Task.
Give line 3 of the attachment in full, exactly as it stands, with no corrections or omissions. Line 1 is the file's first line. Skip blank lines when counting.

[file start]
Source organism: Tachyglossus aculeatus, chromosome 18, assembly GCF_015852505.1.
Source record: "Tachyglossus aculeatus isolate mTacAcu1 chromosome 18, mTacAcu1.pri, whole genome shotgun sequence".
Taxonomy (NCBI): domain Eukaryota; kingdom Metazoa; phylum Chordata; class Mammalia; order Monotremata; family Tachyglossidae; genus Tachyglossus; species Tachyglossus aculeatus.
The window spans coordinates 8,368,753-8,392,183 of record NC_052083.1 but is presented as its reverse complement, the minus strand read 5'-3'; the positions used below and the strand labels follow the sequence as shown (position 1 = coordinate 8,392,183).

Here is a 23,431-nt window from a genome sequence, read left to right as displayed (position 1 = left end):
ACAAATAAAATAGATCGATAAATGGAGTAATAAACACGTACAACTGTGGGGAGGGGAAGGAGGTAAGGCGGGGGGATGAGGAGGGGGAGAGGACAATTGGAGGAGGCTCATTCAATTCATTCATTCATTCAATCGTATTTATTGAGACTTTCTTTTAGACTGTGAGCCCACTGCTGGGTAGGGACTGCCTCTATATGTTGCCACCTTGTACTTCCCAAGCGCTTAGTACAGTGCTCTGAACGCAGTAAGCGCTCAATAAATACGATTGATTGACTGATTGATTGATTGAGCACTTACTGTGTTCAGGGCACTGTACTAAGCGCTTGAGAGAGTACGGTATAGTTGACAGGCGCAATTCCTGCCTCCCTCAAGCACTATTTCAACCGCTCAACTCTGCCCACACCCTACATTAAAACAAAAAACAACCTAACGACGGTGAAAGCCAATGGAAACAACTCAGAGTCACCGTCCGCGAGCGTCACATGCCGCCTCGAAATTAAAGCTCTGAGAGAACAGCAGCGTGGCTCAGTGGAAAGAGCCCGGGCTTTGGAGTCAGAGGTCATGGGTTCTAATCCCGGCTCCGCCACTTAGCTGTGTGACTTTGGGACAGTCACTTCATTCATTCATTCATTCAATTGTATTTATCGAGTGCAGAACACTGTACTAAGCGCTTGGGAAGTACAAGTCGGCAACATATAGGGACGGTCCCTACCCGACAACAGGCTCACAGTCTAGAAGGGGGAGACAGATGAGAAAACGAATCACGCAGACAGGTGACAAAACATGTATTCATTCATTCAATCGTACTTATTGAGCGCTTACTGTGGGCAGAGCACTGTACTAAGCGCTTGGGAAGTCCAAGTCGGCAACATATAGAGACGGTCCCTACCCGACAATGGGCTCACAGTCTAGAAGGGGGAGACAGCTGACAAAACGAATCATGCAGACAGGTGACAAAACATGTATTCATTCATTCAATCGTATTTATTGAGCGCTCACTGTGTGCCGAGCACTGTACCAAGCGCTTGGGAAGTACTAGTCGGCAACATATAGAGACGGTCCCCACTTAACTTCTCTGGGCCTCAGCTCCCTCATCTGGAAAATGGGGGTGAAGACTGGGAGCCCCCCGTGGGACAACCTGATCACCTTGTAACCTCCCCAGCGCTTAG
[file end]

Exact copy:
Taxonomy (NCBI): domain Eukaryota; kingdom Metazoa; phylum Chordata; class Mammalia; order Monotremata; family Tachyglossidae; genus Tachyglossus; species Tachyglossus aculeatus.